Why Has Israel Come to Occupy So Much of the Left’s Attention?Posted: February 8, 2014 | |
Claude S. Fischer writes: Why Israel?—that is, why boycott Israel and not, say, China?—has become a central question in the bitter arguments over the Boycott, Divestment, and Sanctions (BDS) movement. The latest brawl followed the decision of the American Studies Association to endorse a boycott of Israeli academic institutions, its first and only such endorsement. The question of why Israel has arisen over boycotting Israeli scholars, Israeli companies, Israeli hummus, American companies that sell to Israel, Israeli music venues, and so on.
That Westerners of Arab, Muslim, or Jewish heritage get involved (on both sides) might be taken for granted; many have deep personal commitments. But why do so many leftish Americans and Europeans who have no personal stake in the Palestine-Israel conflict focus on it? To be clear, the question is not one of justification—whether Israeli policymakers or the boycotters and other critics have moral standing for the positions they hold. What concerns me here is explanation: Why has Israel come to occupy so much of the left’s attention?
Leading anti-Israel activists on the left do not give the naïve answer that they single Israel out because Israel is singularly deserving of it. Whether the concern is political oppression, civilian war deaths, or the displacement of native peoples, they would acknowledge that there are far worse offenders.
Last November a U.N. interpreter, having forgotten that her microphone was on, put it this way, “When you have . . . like a total of ten resolutions on Israel and Palestine . . . C’est un peu trop, non? [It’s a bit much, no?] . . . There’s other really bad shit happening, but no one says anything about the other stuff.”
One valid answer to why Israel? is simply: why not Israel? This was, in effect, the answer that Curtis Marez, president of the American Studies Association, gave: “one has to start somewhere.” Whatever other really bad shit is happening does not erase the deaths of several hundred civilians in the last Gaza war, the destruction of Palestinian farmers’ livelihoods, or the confiscations of land. That many other countries might better deserve to be the rogue or pariah nation is, for many on the left, a side issue; Israel is on the agenda now. Fair enough.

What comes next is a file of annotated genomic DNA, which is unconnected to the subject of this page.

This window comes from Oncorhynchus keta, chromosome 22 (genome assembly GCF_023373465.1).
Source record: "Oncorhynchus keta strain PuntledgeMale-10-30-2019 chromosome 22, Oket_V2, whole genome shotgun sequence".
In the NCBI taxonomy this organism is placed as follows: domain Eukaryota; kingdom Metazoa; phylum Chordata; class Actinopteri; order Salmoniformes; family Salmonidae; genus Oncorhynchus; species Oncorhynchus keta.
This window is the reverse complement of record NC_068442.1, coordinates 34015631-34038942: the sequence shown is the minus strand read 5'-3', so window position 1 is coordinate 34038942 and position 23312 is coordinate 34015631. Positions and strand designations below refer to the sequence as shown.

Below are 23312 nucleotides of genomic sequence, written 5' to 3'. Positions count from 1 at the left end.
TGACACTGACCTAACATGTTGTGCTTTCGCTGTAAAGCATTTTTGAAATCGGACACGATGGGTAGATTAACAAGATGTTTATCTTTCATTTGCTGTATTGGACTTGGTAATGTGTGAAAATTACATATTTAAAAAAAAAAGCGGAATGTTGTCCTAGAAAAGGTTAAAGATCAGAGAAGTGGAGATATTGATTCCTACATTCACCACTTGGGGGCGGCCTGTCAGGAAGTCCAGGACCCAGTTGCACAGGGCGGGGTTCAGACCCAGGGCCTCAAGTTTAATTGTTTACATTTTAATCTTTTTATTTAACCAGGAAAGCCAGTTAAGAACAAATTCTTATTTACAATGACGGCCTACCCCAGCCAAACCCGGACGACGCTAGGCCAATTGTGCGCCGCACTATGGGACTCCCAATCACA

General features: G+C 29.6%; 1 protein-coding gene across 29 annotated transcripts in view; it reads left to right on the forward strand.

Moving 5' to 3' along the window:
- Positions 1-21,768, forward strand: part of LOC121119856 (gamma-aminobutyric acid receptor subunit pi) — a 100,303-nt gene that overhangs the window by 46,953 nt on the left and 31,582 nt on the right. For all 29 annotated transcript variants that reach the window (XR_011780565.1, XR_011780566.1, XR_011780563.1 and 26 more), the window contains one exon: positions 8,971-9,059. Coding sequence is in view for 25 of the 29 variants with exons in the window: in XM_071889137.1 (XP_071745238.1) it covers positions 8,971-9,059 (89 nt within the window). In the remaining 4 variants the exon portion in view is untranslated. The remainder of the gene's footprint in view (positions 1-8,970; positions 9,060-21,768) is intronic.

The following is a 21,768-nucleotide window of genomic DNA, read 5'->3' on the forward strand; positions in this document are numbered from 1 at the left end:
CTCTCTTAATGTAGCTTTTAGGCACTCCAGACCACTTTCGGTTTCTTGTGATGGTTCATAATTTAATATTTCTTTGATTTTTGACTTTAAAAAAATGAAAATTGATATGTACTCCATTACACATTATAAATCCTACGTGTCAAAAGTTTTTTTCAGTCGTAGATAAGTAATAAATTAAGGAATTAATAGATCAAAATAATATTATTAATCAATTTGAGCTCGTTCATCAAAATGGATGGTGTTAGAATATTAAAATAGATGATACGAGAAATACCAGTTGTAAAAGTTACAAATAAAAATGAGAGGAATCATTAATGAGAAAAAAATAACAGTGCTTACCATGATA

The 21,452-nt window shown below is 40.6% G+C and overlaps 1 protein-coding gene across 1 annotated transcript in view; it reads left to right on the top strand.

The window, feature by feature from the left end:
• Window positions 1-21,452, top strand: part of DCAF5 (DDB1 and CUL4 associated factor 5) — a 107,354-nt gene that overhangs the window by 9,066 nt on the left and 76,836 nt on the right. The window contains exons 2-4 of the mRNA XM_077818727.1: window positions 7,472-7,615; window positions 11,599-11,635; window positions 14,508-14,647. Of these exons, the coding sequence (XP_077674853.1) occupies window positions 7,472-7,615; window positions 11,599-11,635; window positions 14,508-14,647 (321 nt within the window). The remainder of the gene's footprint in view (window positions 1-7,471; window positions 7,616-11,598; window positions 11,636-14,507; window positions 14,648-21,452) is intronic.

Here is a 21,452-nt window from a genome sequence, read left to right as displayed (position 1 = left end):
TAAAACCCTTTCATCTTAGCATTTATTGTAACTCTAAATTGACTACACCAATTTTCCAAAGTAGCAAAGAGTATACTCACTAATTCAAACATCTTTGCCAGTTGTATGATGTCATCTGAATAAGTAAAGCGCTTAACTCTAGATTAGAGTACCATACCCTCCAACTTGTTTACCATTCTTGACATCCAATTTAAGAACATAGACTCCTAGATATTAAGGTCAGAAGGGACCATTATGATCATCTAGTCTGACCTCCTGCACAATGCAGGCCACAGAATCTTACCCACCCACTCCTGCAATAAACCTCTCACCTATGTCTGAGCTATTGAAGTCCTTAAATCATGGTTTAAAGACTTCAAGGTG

Yet we must ask why Israel is the first and, for many, only nation on the moral outrage agenda. The critics provide several answers, but they are strained, post hoc rationalizations.
One often hears some variant of this explanation: Israel earns her singular damnation because of her singular privilege in American foreign policy. One version, also provided by the president of the American Studies Association, argues that critics place Israel on the top of the list because she is the largest beneficiary of U.S. military aid (an almost-fact; right now, Afghanistan is the largest recipient).
This logic, however, has not been consistently applied. First, over the years, American aid has gone to many tainted nations in East Asia, Latin America, and more recently Egypt, Iraq, and Pakistan, but the left has not and does not target them for boycotts. Second, the greatest aid the United States delivers is not money but the lives of its military men and women. American soldiers have not fought and died for Israel, as they have for, among others, South Korea in the 1950s, South Vietnam in the 1960s, Kuwait in the 1990s, and Iraq and Afghanistan in the 2000s. While leftists often opposed these wars, they did not argue that American assistance should make the assisted nations targets of boycotts. (Conversely, apartheid South Africa, which the left did boycott, was never an American aid favorite.) Third, although the volume of U.S. financial aid might rationalize Americans scrutinizing Israel, it cannot explain western Europeans doing the same.
A variant of the claim that America’s unique treatment of Israel accounts for the left’s unique interest in Israel is that the Jewish nation’s political clout in the United States gives it unique protection and immunity. If normal politics cannot get the United States to rein Israel in, then a movement of private citizens must target the malefactor.
The logic fails here, too. First, the premise of Israeli clout is exaggerated. Were it so great, the United States would long ago have bombed Iran, never have sold advanced fighter jets to Saudi Arabia, not repeatedly pressed Israel to retreat from conquered territory, and so on. Second, it is not true that Israel gets a unique pass from the United States. American presidents routinely waive official human rights restrictions on aid to and trade with sketchy countries such as Egypt, the Democratic Republic of the Congo, Yemen, and Colombia. While the left has objected to those policies and to those regimes, it has not called for boycotts of their institutions. Third, Israel hardly has unique clout or immunity in Europe (except perhaps in Germany) and, yet, the European left treats it uniquely.
- 61% of Israeli Public: Kerry Threatened Israel (jpupdates.com)
- Israel fights back as boycott movement gains strength (smh.com.au)
- Israel fights back as boycott movment gains strength (smh.com.au)
- Poll: 61% of Israelis Say Kerry Threatened Israel With Boycott Remarks (algemeiner.com)
- ‘Boycott campaign endangering Israel’ (therebel.org)
- US Jewish Leader Criticizes Israel Boycott Drive (abcnews.go.com)
- israpundit: An EU boycott could be good for Israel (israpundit.com)
- Israel boycott raises bigotry issue (bostonherald.com)
- Bipartisan Congressional letter to denounce academic boycott of Israel (legalinsurrection.com)
- Jewish Groups Split on Anti-Boycott Bill (freebeacon.com)